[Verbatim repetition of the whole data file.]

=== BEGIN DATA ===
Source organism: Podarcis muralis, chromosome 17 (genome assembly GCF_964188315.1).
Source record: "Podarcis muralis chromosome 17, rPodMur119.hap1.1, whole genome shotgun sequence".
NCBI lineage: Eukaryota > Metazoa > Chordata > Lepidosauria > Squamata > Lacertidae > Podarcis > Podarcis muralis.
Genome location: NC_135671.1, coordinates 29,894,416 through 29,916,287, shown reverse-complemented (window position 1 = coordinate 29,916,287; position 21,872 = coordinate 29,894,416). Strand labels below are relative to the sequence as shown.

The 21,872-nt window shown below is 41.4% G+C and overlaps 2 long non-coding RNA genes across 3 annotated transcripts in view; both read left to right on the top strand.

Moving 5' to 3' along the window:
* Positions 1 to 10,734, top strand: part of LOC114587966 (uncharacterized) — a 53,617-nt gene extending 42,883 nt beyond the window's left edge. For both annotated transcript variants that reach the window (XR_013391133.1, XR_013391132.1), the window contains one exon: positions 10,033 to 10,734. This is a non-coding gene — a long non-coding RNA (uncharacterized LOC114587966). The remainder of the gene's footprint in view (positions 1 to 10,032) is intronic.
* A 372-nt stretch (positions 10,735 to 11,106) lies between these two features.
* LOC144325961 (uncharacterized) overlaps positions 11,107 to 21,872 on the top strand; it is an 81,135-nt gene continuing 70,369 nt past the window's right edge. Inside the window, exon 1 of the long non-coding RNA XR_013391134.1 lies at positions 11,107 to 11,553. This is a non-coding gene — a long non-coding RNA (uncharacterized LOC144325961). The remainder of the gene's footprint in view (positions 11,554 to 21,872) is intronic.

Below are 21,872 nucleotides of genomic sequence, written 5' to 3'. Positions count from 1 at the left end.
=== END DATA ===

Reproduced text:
Source organism: Podarcis muralis, chromosome 17 (genome assembly GCF_964188315.1).
Source record: "Podarcis muralis chromosome 17, rPodMur119.hap1.1, whole genome shotgun sequence".
NCBI lineage: Eukaryota > Metazoa > Chordata > Lepidosauria > Squamata > Lacertidae > Podarcis > Podarcis muralis.
Genome location: NC_135671.1, coordinates 29,894,416 through 29,916,287, shown reverse-complemented (window position 1 = coordinate 29,916,287; position 21,872 = coordinate 29,894,416). Strand labels below are relative to the sequence as shown.

The 21,872-nt window shown below is 41.4% G+C and overlaps 2 long non-coding RNA genes across 3 annotated transcripts in view; both read left to right on the top strand.

Moving 5' to 3' along the window:
* Positions 1 to 10,734, top strand: part of LOC114587966 (uncharacterized) — a 53,617-nt gene extending 42,883 nt beyond the window's left edge. For both annotated transcript variants that reach the window (XR_013391133.1, XR_013391132.1), the window contains one exon: positions 10,033 to 10,734. This is a non-coding gene — a long non-coding RNA (uncharacterized LOC114587966). The remainder of the gene's footprint in view (positions 1 to 10,032) is intronic.
* A 372-nt stretch (positions 10,735 to 11,106) lies between these two features.
* LOC144325961 (uncharacterized) overlaps positions 11,107 to 21,872 on the top strand; it is an 81,135-nt gene continuing 70,369 nt past the window's right edge. Inside the window, exon 1 of the long non-coding RNA XR_013391134.1 lies at positions 11,107 to 11,553. This is a non-coding gene — a long non-coding RNA (uncharacterized LOC144325961). The remainder of the gene's footprint in view (positions 11,554 to 21,872) is intronic.

Below are 21,872 nucleotides of genomic sequence, written 5' to 3'. Positions count from 1 at the left end.